How Learning About Reality Can Make You A Better Leader
A Dose of Reality
How can learning about reality help you become a more effective leader? Well, reality is about perspective and seeing things from all sides. Take a moment to look at the screen you are using to read this article. You see it only from your vantage point. In reality, there are a multitude of vantage points to view your screen. If you are sitting at a desktop computer, for instance, you see the screen and everything on it. Someone sitting across from you only sees the back of the screen and cannot see what you see. Someone sitting at a right angle to you might see the screen but can’t read what is on it. Or, when you are a passenger in a car you see the road differently than the driver. You don’t see what is in the rearview mirror or side mirrors. You, therefore, experience a different reality than the driver and all of the other drivers on the road.
Similarly, when you lead others, you only have a perspective from your vantage point. You only see a sliver of reality, and what you do see is not really reality. It is only one perspective. You might say that your vantage point is the only one that counts. Well, that is certainly one perspective. In reality, since you are the leader it is your responsibility to get the truest picture possible so you can make the best possible decision. Bad Bosses look at things from minimal perspectives. They do not want to be bothered by other perspectives because it might challenge their beliefs, or might make their job more difficult once they learn a different reality. It’s always easier to just stick with what you think you know. However, true leadership means facing reality, accepting it for what it is, then making a decision based on the new reality.
Someone in a customer service department accidentally shipped a major customer their order to the wrong address. The customer service person felt horrible. She went to the warehouse to try to resolve the situation with the shipping manager when the Vice President of Sales walked up and asked what happened. The customer service person said she screwed up and entered the wrong address. The VP of Sales said to her, “Thanks for falling on the sword.” The customer service rep wasn’t paying full attention because the shipping manager was talking on the phone and she was listening to him, but she thought she heard what he said. Later I walked up to the customer service rep’s desk and she was crying. She was telling another customer service person that she felt bad about shipping the order to wrong address and added that the VP of Sales made it worse by saying to her, “Thanks for screwing this up.” Luckily I was there because I immediately jumped in and told her that is NOT what he had said. I told her what he actually said and she immediately felt better. Talk about a mixed up message. If I had not been there the customer service rep’s perspective about the VP of Sales would have been completely wrong. The VP of Sales thought he said something nice, and he would be wondering why he is getting the treatment from the customer service rep. Reality.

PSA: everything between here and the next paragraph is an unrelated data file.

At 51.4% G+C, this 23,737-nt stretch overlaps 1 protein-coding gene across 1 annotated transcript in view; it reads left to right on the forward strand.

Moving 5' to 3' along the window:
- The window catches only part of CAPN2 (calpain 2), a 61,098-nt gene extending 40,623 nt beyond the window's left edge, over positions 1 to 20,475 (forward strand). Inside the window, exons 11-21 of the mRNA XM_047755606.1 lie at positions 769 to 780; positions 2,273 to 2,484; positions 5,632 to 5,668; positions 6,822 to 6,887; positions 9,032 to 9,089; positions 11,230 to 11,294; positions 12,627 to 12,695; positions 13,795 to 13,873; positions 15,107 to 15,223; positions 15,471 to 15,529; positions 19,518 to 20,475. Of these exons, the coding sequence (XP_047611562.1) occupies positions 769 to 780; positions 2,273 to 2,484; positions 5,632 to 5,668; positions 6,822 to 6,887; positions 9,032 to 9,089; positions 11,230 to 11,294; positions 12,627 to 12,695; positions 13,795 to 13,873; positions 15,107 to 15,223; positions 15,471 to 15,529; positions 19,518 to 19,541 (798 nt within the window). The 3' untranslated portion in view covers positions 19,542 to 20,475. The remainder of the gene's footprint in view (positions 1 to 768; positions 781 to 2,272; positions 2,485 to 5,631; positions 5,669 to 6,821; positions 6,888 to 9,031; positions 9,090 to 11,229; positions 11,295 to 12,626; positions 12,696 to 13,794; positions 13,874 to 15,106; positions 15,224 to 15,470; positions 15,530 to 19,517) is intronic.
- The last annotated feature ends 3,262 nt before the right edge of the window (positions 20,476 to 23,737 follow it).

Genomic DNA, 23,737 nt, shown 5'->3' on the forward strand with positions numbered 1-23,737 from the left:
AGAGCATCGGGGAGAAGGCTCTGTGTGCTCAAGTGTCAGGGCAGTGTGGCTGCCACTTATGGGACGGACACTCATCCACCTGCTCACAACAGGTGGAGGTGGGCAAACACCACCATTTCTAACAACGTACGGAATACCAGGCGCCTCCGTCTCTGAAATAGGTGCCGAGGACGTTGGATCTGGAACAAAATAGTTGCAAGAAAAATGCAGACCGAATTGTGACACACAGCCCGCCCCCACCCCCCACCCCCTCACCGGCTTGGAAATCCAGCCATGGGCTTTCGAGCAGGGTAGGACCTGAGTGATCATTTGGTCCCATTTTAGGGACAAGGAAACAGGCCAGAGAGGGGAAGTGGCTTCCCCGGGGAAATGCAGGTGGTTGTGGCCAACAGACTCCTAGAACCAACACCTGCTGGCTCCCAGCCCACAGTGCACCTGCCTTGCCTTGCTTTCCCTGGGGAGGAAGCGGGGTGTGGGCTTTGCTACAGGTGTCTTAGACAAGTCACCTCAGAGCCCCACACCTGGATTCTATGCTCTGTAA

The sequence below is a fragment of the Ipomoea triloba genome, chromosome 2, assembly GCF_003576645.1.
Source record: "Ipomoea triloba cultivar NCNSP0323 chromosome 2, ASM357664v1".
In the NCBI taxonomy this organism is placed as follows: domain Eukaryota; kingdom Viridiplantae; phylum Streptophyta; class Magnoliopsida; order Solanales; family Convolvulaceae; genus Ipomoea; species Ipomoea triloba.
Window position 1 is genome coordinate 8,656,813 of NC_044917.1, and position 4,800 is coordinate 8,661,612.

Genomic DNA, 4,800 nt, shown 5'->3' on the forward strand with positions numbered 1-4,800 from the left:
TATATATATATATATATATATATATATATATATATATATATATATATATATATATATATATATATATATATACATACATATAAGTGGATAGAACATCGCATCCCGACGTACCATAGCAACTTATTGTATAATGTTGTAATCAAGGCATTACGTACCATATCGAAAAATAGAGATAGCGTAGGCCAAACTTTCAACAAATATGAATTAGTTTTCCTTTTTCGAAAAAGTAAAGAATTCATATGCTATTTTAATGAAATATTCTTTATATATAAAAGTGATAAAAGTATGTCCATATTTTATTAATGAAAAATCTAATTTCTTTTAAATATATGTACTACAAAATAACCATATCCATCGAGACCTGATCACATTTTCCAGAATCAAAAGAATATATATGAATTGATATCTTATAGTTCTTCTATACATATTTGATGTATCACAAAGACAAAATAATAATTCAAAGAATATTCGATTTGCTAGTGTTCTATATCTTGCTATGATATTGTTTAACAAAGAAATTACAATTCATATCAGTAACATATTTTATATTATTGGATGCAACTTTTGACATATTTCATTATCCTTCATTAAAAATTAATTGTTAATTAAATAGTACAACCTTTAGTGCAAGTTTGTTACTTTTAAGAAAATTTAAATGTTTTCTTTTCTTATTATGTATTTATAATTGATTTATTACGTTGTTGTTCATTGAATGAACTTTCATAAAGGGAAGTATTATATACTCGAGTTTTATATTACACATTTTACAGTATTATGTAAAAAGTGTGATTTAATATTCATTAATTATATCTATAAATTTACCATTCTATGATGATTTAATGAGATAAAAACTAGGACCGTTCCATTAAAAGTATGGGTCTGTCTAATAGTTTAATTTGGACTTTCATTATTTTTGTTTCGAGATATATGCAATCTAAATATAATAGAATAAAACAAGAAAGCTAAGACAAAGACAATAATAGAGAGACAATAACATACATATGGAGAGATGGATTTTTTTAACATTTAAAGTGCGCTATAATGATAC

How many other times could something similar to this have happened to us over the years? Friendships and jobs have been lost because of the wrong perspective. Our own reality is a dangerous thing if we put too much faith in it. To really complicate things, add to your perspective your past experience, your emotions, and your senses. What we “see” is skewed by what we have seen and experienced in the past, how what we experienced made us feel emotionally, and if there were sounds, tastes, or tactile sensations associated with the experience. Some people love thrill rides, for instance, others are deftly afraid of them. Some like the outdoors others like to be inside in the comfort of their homes. Our past experiences influence how we view others.
So how we view others determines how we treat them. How we treat them determines how they treat you as their leader, and therefore, how effective you will be at influencing them. As a leader you should care very much about reality. When you ground yourself in reality you ground yourself in truth. Truth allows you to make the best decisions for you, the people that work for you, and the company you work for. The next time you are at odds with someone on your team about a decision, spend time understanding their perspective by probing how they reached their decision and the reasoning behind it. You might find a better solution or a different direction that is more solid than yours alone.